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Rhonda Robinson

New Study Adds More Speculation and Controversy to the Autism and Vaccines Debate

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Posted on April 29 2010 6:00 am
Rhonda Robinson is part of NewsReal's editorial team. As a columnist, Rhonda has provided readers with thoughtful insight into social, political, and parenting issues since 1995.
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Pop quiz: What does the Amish population in Lancaster County, Pa. and the diverse populations in Chicago’s Cook County, IL have in common? Answer: They both have thousands of children who have never been vaccinated, and don’t have autism.

For years parents have voiced their concerns over the rise in autism and a suspected link to childhood vaccines. In spite of assurances that there are no “credible connections” between autism and vaccinations, many parents have not been convinced, and refuse to immunize their children.

A new study from the Environmental Protection Agency has led pro-life advocates to the conclusion that the vaccines made from aborted babies could be the key that connects the vaccines to autism. The researchers have been quick to point out that is not their conclusion and reject the theory. As the controversy heats up, it leaves parents to wonder what is considered “credible evidence.”

The study implicates dates such as 1988 as a change point. Pro-life advocates point out that this is a significant date because that’s when the Advisory Committee on Immunization Practices recommended adding the second dose of the MMR vaccine, containing cells from aborted babies.

According to LifeNews:

“The study found two other change point dates: 1981, two years after MMRII was approved in the United States with fetal cells, and 1995, when SCPI says the chickenpox vaccine using aborted cells was approved.”

“Jim Sedlak, vice president of American Life League, said today that his group is joining SCPI in calling for a Fair Labeling and Informed Consent Act to let people know of this link and the use of cells from babies victimized by abortion.”

When you look at the 1988 date when aborted cell lines came into use, and the skyrocketing autism rates of the early nineties, it’s easy to see how these conclusions from pro-life advocates have been drawn. Since then, autism has a 1,148 percent growth rate, with the population of autistic children doubling every four years. Nonetheless, the study’s author, Mike McDonald is quoted as saying the pro-life assumptions “incorrectly represent, and far overreach, our study findings.”

Parents have been offered little more than condolences when it comes to autism. This lack of concrete answers has left parents to make their decisions based on either anecdotal evidence or blind faith in science and government recommendations.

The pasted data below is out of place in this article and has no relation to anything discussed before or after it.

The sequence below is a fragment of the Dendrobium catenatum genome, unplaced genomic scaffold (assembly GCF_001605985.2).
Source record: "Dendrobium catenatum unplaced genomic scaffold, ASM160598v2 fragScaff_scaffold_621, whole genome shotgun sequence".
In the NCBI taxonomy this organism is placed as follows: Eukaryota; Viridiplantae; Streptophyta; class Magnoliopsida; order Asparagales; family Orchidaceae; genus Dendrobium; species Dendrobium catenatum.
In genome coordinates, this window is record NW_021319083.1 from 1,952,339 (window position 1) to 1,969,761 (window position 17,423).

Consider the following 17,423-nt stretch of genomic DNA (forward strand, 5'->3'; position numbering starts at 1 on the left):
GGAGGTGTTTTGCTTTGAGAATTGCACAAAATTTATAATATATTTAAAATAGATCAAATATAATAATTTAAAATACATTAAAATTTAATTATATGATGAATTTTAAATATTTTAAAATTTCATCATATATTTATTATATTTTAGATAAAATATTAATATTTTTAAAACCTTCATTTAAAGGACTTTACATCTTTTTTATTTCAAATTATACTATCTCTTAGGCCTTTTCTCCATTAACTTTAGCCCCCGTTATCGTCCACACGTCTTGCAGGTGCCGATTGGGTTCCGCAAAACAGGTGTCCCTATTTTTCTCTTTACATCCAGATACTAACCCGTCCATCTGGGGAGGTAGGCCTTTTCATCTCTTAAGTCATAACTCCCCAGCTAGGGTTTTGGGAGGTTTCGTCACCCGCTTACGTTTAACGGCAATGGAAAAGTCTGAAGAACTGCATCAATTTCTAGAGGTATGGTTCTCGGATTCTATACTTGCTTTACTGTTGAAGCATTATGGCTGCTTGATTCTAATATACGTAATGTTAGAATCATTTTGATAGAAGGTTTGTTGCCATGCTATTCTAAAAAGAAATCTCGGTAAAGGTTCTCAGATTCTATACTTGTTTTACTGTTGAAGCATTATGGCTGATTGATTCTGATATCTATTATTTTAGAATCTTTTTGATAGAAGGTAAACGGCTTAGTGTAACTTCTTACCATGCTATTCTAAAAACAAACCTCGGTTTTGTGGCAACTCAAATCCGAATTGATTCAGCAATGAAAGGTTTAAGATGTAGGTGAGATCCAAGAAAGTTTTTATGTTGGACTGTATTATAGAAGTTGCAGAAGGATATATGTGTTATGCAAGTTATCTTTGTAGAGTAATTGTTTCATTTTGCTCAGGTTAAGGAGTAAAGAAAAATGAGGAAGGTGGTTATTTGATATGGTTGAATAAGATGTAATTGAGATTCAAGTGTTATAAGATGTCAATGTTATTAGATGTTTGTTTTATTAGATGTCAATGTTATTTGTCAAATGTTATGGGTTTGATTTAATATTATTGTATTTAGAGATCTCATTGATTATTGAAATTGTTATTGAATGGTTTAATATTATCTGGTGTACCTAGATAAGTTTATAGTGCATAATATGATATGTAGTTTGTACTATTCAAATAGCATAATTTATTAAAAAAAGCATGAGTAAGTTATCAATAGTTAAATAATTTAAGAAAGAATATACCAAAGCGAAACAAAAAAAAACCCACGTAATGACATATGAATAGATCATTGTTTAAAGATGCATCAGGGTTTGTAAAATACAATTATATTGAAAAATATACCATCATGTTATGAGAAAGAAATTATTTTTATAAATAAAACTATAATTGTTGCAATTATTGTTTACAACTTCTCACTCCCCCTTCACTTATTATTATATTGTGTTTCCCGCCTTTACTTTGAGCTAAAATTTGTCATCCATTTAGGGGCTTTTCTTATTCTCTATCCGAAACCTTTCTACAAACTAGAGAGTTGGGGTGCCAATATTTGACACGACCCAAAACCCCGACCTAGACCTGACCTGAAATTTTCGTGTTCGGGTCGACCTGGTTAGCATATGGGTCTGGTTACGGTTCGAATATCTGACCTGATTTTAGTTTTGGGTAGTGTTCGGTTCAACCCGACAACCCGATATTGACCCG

It’s hard to imagine the liability, let alone the political ramifications if tainted vaccines were discovered to be the culprit. It makes you wonder whether every stone has been turned when looking for the root of autism.

Consider for a moment that there are populations of autism free children that have not been studied, and have been virtually ignored.

Homefirst Health Services is an obstetric and pediatric practice in the metropolitan Chicago area that has cared for an estimated 35,000 children over the years. It claims to have never seen a single case of autism in a child it has delivered and whose parents have opted out of vaccinations.

The Amish in Lancaster is another population that is both unvaccinated and autism free; there too, autism is largely unknown.

Federal health authorities and the vast majority of medical professionals have steadfastly denied that there is any link between autism and vaccinations. They have continued to add new recommendations to the immunization schedule.

Parents are compelled to vaccinate their children. The issue as controversial as it is, has not led to any real answers for concerned parents.

Feminists have been a fierce champion of the abortion industry, and the Hollywood Left has been vocal in accusing vaccines of being the culprit behind autism. Parents on both ends of the political spectrum have opted out of vaccines for fear of autism.

Do you think the Left could put away its disdain of Conservatives long enough to help get to the truth behind autism, where ever it may lead?

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Editor’s note: This article has been revised to clarify the description of the study published in Environmental Science & Technology.

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